Indigo vanilla is a sweet, ultra-feminine creation (though it’s labelled as unisex by En Voyage), laden with crystallised violets over a creamy vanilla-musk base, with a very subtle hint of warm, sweet, milky cocoa lurking in the background. I really had to sniff hard to spot the chocolate note; it’s more of a sweet, supporting note than anything particularly obvious. Indigo Vanilla has a vintage feel also, and smells a little like old-fashioned powder puffs and violet-scented makeup. It doesn’t really smell like a gourmand, despite the inclusion of chocolate, crème douce (sweet cream), and vanilla, and it’s not really a floral either, despite the intense violet note. It’s lies somewhere in between and reminds me somewhat of Histoires de Parfums’ 1889 Moulin Rouge.
I find Indigo Vanilla a very comforting fragrance, and I fell in love with it quickly. It’s a go-to scent when I need comfort, happiness and prettiness in my life. I wore it recently during laser eye surgery, and found it quite soothing.
Indigo Vanilla is fairly linear in comparison with the other two fragrances reviewed here, which means it doesn’t change a great deal over time, but I don’t mind as I love the smell. The sample I received is an extrait (parfum) sample and has considerable staying power and radiates enormously at first. Five hours after applying a tiny smear to my skin, I can still smell Indigo Vanilla wafting up at me as I type, and I suspect it will last several hours more, at least!
The notes listed on the En Voyage website are:
TOP: Sugared Violet
HEART: Chocolat Chaud, Crème Douce
BASE: Soft Woods, Vintage Ambergris, Vanilla alliage, Tonquin Musk
Where can you get Indigo Vanilla?
En Voyage offers parfum extrait samples for $6 USD, a 4ml (0.14oz) parfum extrait for $30 USD and a 15ml (0.5oz) eau de parfum spray for $65 USD. You can purchase Indigo Vanilla here. En Voyage Perfumes are also stocked by Indigo Perfumery and Tigerlily Perfumery in the US: for stockist details, click here.
I hope you’ve enjoyed my reviews of three of En Voyage Perfumes’ fragrances, and that they inspire you to try Shelley Waddington’s fabulous creations. Have you tried, or do you own any perfumes by En Voyage? Which ones are your favourites? Let me know in the comments box below!
Thirteen thoughts from perfumers around the globe. Each perfumer profiled at Perfume Polytechnic has been presented with the same set of thirteen questions that probe into scent memories, imagination, education, history, the creative process and philosophy. How each perfumer answers these questions, and what form the answers take, is up to them. Tune in each week for a new instalment to learn more about the olfactory arts and how perfumers think about smell.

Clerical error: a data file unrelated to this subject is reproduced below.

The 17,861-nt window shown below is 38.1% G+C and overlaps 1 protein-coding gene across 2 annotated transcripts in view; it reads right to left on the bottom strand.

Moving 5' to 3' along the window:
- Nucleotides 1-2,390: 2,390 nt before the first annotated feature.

Today is the fourth of five, weekly instalments in Series Two of Thirteen Thoughts. Today’s interview features Shelley Waddington of En Voyage Perfumes. Shelley’s fragrances are adored by perfume aficionados and critics alike, and her fragrance Zelda (inspired by Zelda Fitzgerald) has gained a cult following. En Voyage has won multiple international awards, including several prestigious Gold Artisan Fragrance Salon Awards. As well as being a talented perfumer, Shelley is also a musician — she plays keyboard, woodwinds and guitar — and has worked as a music teacher. As a synaesthete, Shelley experiences smells in colours and shapes. I hope to write more about Shelley’s synaesthesia at a later date on this blog, as part of my Smell and Synaesthesia series.
The intention of Thirteen Thoughts is to let each perfumer speak for themselves about who they are, what drives them, and what they do with fragrance, so without any further ado, let me introduce you to…
Shelley Waddington of En Voyage Perfumes
Tell us about a significant olfactory memory from your childhood.
My Aunt Bobby was tiny, rich, glamorous, and wore the highest heels I’d ever seen. One day she gave me her bottle of Schiaparelli’s Shocking, right off of her dressing table. The bottle was shaped like a little glass dressmaker’s dummy, and was under a glass dome. My parents were horrified at the idea of their 5-year-old wearing such a fragrance. I thought it was all perfectly wonderful.
What is your “origin story”? When, why and how did you decide to become a perfumer?
My early life in an artist colony was involved with music, textiles, clay, charcoals, paint, jewelry making and sculpture. Eventually I needed more income, so I entered the corporate world. During those corporate years I missed having something to hold up at the end of the day and say, “I made this”. It was like living in a sensory deprivation chamber.
As a diversion I bought a few essential oils. I blended a few little things and put them in pretty bottles. I had some talent and wanted to learn more. So I took a vacation to Paris and Grasse to study, learn, and to find better oils. I gradually collected an extensive reference library, a fully stocked perfumer’s organ, and developed rewarding relationships with other perfumers and helpful suppliers.